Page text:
In the above output, we can see that container is able to access host’s directory that is mounted on /rw-mount path.

Additionally, we can also verify that the host can access the data created by the container. To do that, create a new file in the container and exit from it:

# echo "This file is created by the container" > /rw-mount/file-2.txt
# ls /rw-mount
file-1.txt  file-2.txt
# exit

Now, let’s verify that the newly created file is present on the host machine:

$ ls /tmp/read-write-mount/
file-1.txt  file-2.txt
$ cat /tmp/read-write-mount/file-2.txt
This file is created by the container

In the above output, we can see that host is able to access the file created by the container.

2) Use a Bind Mount in Read-Only Mode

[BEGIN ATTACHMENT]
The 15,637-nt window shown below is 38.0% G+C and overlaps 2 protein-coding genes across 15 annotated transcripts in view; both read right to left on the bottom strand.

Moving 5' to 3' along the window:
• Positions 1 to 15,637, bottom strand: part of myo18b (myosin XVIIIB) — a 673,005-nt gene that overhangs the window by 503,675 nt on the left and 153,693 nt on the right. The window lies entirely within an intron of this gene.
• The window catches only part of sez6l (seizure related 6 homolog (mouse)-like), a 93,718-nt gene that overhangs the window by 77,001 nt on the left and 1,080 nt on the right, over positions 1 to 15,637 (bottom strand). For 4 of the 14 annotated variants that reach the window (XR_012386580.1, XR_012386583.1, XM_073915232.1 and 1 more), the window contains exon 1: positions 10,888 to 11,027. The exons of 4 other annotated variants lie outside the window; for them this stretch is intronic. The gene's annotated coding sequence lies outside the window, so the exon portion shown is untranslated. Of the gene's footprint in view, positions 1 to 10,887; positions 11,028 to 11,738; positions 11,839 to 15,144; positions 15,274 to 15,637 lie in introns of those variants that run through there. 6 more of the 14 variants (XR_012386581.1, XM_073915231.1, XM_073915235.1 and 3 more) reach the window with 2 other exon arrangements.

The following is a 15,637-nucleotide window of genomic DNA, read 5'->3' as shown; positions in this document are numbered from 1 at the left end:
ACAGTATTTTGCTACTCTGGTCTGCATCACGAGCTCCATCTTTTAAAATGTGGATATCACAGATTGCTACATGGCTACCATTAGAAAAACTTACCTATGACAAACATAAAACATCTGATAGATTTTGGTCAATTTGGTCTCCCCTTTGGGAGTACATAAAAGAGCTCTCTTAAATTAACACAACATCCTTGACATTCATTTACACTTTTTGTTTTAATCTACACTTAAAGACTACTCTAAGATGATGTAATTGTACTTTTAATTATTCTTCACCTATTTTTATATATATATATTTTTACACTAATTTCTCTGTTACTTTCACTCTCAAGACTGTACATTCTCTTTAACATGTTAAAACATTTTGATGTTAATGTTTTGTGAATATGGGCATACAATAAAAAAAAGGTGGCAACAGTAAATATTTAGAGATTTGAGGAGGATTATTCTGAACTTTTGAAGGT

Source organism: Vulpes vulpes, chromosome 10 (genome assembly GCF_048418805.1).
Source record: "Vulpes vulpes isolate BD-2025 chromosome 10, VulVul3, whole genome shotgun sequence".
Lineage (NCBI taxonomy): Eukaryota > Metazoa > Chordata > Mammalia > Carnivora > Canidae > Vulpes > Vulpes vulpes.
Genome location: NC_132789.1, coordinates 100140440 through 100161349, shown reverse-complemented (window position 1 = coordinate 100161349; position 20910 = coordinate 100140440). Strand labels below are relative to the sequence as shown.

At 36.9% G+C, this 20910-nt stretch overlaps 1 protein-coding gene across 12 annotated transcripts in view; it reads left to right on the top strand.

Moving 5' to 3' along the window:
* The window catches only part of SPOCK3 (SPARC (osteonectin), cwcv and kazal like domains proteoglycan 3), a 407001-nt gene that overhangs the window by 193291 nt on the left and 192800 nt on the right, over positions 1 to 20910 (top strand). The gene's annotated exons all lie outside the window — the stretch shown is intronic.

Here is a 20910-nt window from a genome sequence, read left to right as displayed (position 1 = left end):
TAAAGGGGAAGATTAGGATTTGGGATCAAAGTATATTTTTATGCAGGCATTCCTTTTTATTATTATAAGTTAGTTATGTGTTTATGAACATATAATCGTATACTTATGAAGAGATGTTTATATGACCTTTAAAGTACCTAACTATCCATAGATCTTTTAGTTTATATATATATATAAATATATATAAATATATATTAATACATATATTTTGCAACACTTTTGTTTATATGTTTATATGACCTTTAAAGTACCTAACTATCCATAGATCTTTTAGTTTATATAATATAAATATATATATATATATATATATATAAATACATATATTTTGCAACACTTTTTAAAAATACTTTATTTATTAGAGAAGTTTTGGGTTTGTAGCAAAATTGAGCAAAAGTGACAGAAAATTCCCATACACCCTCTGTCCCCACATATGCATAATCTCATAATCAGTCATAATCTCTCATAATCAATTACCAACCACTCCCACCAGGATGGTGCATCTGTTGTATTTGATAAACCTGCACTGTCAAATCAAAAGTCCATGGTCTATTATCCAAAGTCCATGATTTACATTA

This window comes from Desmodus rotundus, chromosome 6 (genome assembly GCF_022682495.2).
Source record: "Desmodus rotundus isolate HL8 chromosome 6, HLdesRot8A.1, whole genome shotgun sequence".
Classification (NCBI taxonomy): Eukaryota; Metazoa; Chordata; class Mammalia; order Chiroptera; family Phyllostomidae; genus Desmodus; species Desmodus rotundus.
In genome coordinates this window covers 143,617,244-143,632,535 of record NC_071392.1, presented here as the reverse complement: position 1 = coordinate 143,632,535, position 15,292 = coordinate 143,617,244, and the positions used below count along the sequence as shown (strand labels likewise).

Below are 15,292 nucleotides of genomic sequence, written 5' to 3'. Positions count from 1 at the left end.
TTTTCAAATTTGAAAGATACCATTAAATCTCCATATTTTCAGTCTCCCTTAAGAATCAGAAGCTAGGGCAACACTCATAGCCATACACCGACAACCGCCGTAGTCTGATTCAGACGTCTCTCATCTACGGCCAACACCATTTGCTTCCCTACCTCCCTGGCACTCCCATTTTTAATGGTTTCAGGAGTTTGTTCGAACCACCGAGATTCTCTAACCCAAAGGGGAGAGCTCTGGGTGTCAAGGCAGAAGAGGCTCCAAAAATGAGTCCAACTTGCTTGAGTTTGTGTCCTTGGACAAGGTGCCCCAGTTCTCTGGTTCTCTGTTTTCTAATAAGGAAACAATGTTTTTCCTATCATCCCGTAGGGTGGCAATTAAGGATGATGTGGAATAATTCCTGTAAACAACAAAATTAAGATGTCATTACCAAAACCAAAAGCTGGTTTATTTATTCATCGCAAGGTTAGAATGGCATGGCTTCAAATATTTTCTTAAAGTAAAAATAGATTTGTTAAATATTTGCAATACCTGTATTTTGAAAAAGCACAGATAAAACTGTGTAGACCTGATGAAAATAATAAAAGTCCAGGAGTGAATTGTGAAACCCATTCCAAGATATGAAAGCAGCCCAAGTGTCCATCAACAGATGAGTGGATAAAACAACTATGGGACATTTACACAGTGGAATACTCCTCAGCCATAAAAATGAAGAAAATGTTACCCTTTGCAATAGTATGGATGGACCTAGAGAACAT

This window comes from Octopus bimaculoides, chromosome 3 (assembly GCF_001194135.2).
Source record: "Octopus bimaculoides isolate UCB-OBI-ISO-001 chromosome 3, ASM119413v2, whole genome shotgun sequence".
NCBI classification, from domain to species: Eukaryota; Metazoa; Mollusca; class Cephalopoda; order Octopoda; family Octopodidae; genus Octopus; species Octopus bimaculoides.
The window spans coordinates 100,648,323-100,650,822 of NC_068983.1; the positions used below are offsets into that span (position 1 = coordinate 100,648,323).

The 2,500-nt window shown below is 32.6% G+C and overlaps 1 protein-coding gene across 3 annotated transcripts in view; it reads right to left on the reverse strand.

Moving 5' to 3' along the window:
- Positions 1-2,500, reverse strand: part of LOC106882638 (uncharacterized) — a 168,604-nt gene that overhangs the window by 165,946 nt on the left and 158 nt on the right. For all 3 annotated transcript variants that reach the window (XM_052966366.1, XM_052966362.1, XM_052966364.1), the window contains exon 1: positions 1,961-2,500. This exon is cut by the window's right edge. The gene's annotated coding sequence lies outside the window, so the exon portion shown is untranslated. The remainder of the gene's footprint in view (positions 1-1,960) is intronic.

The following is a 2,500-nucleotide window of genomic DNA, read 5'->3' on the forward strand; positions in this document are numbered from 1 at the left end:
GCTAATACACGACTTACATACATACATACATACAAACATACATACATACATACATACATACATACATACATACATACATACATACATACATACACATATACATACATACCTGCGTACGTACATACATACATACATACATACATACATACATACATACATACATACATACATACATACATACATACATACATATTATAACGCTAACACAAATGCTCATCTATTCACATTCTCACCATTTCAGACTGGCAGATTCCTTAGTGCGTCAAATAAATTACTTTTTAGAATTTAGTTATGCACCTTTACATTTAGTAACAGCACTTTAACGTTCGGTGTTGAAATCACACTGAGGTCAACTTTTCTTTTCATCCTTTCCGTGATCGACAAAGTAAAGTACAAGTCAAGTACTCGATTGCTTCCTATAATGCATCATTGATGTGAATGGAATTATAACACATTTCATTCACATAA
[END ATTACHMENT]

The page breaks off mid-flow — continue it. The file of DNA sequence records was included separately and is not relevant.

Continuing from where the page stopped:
Sometimes, the container needs read-only access to the host’s data. In such cases, we can create a bind mount in a read-only mode. We can achieve this by providing a readonly flag. Let’s understand this with an example.

First, create a new directory and file on a host machine:

$ mkdir /tmp/read-only-mount
$ cd /tmp/read-only-mount/
$ echo "Read-only bind mount example" > file-3.txt

Now, let’s mount this directory in a read-only mode into the container using the below command:

$ docker container run --rm -d -it --name web-server-02 --mount type=bind,source="$(pwd)",target=/ro-mount,readonly nginx:alpine

Please note that, in the above command we have used readonly flag after the target field.

Let’s verify that the read-only bind mount was created successfully using the below command:

$ docker inspect web-server-02 --format '{{ json .Mounts }}' | python3 -m json.tool
[
    {
        "Type": "bind",
        "Source": "/tmp/read-only-mount",